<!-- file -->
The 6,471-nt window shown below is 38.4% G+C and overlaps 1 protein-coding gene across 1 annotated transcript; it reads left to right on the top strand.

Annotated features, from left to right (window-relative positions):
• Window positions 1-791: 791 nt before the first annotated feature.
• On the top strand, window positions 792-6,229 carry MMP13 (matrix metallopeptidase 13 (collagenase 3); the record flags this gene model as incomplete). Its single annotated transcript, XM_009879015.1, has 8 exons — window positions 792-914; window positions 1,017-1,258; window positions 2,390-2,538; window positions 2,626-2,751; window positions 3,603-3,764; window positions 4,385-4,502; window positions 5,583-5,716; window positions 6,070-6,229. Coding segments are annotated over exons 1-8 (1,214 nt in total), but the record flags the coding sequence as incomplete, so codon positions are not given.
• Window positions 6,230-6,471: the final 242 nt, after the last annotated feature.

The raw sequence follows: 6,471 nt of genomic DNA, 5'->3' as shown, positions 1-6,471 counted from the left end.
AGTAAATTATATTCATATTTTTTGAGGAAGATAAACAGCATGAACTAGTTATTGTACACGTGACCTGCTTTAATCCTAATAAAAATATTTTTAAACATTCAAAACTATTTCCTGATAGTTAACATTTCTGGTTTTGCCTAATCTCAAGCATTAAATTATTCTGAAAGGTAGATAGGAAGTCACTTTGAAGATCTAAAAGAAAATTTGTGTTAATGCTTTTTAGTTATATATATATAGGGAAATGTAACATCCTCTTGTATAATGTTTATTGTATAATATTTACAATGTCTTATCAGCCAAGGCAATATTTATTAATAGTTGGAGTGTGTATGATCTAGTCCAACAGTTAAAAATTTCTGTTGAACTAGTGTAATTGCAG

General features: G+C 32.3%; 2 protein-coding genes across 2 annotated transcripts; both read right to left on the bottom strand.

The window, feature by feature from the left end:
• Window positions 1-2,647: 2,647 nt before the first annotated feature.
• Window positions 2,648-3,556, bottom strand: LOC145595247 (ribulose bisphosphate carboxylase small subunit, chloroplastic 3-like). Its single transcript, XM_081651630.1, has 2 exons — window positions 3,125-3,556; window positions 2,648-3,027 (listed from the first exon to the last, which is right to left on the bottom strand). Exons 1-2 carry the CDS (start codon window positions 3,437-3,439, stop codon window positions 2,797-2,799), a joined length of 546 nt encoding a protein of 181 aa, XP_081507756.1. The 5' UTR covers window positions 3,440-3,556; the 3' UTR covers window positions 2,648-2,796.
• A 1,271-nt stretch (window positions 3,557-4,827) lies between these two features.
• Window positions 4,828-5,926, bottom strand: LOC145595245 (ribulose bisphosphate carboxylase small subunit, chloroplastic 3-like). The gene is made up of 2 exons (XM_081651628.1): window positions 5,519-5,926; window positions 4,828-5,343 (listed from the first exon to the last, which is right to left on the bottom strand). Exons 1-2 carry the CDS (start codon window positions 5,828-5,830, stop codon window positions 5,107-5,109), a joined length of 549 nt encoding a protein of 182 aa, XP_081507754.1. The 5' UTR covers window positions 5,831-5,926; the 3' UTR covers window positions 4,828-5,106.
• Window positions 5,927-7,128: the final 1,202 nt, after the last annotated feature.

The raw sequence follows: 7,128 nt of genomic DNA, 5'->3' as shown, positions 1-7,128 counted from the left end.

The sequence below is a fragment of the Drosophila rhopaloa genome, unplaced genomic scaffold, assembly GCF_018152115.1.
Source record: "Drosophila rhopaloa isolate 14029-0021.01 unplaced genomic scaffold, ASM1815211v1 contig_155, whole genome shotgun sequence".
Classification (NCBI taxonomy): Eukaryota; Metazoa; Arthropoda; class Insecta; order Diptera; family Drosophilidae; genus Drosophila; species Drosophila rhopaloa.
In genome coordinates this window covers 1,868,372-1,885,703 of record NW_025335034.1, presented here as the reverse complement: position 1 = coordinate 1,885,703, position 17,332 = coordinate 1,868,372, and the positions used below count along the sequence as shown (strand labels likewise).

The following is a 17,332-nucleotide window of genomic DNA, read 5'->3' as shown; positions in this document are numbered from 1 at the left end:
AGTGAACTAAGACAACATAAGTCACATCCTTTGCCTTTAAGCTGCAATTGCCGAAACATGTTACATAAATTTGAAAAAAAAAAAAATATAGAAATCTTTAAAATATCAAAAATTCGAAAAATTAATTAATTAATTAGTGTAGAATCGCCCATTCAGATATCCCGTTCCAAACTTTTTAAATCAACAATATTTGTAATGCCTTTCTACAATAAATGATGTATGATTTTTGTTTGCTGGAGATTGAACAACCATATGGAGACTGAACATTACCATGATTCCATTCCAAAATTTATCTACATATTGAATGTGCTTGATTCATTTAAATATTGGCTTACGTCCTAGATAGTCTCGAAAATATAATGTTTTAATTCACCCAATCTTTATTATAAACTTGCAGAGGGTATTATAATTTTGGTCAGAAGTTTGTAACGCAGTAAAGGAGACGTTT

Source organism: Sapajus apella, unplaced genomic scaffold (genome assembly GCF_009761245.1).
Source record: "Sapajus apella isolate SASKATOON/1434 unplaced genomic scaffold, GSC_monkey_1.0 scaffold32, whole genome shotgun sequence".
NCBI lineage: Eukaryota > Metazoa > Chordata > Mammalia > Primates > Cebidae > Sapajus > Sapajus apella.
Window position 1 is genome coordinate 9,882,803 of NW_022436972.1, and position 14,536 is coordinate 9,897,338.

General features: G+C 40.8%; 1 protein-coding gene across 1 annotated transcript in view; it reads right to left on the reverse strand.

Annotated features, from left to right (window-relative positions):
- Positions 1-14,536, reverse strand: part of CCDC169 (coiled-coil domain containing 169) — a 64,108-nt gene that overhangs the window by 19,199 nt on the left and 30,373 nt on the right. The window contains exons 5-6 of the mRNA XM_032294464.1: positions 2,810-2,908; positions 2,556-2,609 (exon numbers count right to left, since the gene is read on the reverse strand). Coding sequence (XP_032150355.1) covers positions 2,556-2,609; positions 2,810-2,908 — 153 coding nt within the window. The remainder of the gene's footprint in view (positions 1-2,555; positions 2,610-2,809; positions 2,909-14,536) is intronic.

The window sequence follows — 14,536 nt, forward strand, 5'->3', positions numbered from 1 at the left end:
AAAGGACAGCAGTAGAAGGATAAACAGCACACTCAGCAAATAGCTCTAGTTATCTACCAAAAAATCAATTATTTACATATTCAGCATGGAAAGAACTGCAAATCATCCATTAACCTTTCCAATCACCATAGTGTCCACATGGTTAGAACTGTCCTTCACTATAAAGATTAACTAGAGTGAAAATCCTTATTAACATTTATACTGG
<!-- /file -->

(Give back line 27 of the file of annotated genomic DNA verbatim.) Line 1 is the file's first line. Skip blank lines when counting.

Annotated features, from left to right (window-relative positions):